101 N Main St
Taylor, TX 76574
“I just have a little different seasoning, but that’s
how I got started and then people just wanted my sausage, the way I make
mine. I put a little more seasoning in than they did, you know. And put
a little more meat in, too.” – Vencil Mare
Vencil Mares was born on November 10, 1923. A native Texan,
Mr. Mares returned home from WWII and went right into the barbecue business.
He began in Elgin, Texas, at the Southside Market in 1948. It was there,
working in the smoke pit, that Mares learned the secrets of the barbecue
trade, including how to make his much acclaimed sausage. A year later,
he purchased what is now Taylor Café in nearby Taylor, Texas, and
has been the owner and operator of the establishment ever since. Taylor
Café's hundred-year-old building is as distinctive as Vencil's
ketchup-based barbecue sauce, complete with jukebox, mismatched bar stools,
and an antique cash register. Though the Taylor Café has been housed
in the same building since it opened, there have been a few changes. Some
years ago, for example, Mr. Mares added turkey sausage to his menu. But
Taylor Café is still, at its heart, the same barbecue joint that
it was in 1948.
to this this 2-minute audio clip
of Vencil Mares talking about Elgin hot guts, his sausages, and the cuts
of meat he uses. [Windows Media Player required. Go here
to download the player for free.]
NOTE: What follows is a portion of the original interview
that has been edited for length. To download the entire transcript in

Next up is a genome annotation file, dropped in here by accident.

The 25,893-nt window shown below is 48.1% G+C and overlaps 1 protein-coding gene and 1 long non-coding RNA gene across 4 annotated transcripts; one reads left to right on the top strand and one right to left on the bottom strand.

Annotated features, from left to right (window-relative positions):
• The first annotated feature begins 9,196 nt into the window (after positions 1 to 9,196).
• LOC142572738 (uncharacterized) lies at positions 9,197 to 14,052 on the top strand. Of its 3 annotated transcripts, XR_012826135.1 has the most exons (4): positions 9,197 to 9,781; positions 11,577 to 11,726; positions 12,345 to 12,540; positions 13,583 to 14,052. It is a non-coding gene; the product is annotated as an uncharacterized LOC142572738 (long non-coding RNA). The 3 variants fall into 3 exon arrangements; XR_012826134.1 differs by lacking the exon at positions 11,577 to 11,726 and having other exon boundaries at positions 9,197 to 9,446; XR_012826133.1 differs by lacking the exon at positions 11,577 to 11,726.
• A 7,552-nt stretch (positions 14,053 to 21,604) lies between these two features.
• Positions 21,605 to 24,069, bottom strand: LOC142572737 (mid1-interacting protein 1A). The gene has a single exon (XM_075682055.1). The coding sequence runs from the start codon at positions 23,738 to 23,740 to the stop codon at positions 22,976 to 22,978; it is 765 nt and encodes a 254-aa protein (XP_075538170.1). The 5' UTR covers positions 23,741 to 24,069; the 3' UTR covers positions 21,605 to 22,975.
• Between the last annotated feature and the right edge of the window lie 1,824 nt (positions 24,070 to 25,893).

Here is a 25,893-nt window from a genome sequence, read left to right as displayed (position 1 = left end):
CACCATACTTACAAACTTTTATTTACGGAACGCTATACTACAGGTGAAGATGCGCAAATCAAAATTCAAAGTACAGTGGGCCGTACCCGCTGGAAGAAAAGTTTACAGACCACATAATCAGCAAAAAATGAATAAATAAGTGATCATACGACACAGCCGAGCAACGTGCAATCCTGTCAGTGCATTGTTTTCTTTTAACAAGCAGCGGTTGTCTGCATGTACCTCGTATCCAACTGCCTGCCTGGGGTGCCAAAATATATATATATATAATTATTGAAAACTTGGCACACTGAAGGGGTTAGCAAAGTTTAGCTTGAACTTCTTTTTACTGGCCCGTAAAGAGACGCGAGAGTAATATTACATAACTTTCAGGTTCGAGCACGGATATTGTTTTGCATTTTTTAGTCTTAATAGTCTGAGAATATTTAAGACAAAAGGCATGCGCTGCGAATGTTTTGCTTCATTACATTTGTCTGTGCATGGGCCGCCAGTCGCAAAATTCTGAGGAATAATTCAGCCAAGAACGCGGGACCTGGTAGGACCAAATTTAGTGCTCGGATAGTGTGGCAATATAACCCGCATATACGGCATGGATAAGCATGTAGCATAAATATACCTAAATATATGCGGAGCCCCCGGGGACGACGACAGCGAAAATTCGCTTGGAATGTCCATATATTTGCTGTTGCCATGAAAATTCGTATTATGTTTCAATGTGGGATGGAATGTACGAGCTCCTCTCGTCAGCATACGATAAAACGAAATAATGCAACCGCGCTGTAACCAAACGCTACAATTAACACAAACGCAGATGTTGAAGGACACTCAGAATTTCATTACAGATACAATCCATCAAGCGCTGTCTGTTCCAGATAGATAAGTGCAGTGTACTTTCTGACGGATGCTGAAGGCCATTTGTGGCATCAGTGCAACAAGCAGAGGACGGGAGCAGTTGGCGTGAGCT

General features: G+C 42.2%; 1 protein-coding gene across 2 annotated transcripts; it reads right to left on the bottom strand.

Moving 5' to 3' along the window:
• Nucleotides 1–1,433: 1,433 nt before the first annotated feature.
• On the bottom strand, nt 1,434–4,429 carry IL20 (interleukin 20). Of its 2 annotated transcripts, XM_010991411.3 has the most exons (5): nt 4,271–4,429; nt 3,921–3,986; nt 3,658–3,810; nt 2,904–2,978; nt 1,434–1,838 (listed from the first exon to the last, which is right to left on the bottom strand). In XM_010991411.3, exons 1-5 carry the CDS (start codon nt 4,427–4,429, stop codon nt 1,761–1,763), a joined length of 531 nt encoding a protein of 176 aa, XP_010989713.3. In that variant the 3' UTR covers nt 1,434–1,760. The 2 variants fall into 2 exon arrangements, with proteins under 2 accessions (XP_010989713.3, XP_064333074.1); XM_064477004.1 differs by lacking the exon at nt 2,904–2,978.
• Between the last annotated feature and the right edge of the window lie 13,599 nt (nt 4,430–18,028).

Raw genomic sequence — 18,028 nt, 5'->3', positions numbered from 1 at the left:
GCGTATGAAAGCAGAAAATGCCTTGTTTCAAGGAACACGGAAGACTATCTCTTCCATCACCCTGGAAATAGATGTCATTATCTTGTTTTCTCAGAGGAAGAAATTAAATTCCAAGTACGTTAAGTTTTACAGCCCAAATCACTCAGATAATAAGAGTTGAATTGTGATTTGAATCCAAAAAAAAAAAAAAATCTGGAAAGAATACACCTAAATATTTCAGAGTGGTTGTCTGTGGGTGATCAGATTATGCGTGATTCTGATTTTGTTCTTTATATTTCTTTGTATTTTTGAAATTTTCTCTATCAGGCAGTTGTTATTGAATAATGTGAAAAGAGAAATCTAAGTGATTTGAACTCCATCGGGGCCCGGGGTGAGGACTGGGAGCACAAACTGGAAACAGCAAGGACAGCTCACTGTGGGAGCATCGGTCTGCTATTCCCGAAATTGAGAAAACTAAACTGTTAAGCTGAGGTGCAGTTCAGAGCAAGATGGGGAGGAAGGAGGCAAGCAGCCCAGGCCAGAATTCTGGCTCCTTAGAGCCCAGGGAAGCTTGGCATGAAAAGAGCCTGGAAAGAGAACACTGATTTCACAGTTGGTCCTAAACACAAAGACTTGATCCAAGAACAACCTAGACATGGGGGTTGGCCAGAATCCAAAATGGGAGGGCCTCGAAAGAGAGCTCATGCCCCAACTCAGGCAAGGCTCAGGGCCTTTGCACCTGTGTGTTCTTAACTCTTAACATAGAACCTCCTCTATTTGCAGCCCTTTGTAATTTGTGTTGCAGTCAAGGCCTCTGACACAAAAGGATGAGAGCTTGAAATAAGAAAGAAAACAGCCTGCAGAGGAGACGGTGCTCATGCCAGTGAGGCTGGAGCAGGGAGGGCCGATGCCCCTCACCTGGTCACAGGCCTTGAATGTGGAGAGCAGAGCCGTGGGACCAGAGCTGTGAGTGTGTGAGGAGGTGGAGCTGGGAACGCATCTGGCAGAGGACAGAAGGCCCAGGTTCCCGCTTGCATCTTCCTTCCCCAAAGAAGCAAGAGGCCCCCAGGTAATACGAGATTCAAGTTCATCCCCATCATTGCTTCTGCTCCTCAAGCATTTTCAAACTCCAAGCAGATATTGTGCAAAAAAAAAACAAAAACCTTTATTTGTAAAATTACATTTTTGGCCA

PDF form, please click here.
Subject: Vencil Mares, Taylor Café –
Date: February 28, 2007
Location: Taylor Café – Taylor, TX
Fieldwork Director: Dr.
Fieldwork Team: Marsha Abrahams, Gavin Benke, and Remy Ramirez
– graduate students at The University of Texas at Austin
Interviewers: Gavin Benke, Remy Ramirez, and Marsha Abrahams
Photographer: Marsha Abrahams
Produced in association with the American
Studies Department at The University of Texas at Austin and the Central
Texas Barbecue Association.
Gavin Benke: The first question we have about your barbecue
is where you learned to barbecue.
Vencil Mares: I learned how to barbecue in Southside Market, and I stayed—at
there in ’48 and I come back and bought this here and I run this
thing ever since…I learned how to barbecue in Elgin, Texas—Southside
And who taught you there to barbecue?
Well, it was Van Zimmerhanzel and the Stachs; two brothers in there and
I went to work for them. That’s how
I learned how to barbecue and make sausage or whatever over there.
Is that where you learned to make the Elgin hot guts?
Yes, uh-huh. I learned how to make an Elgin hot gut. I just have a little
different seasoning, but that’s how I got started and then, uh,
people just wanted my sausage, the way I make mine. I put a little more
seasoning in than they did, you know. And put a little more meat in, too.
[Laughs] Of course, at that time, they just making hot guts. Right
now, I’m making turkey sausage and beef sausage and started making
pork sausage, too. But that’s my own recipe, there. So, uh, I serve
quite a few turkey sausage, because it’s not fattening is you’ve
got twenty percent pork and eighty percent turkey. So, it shouldn’t
not be that fattening. And we just go and just smoke them up and if they
want them get hot how you can eat it that way or you can finish cooking
it yeah. And we learned how to cook briskets too. So them briskets—our
briskets [indiscernible] meat and some of them Sysco and we trim them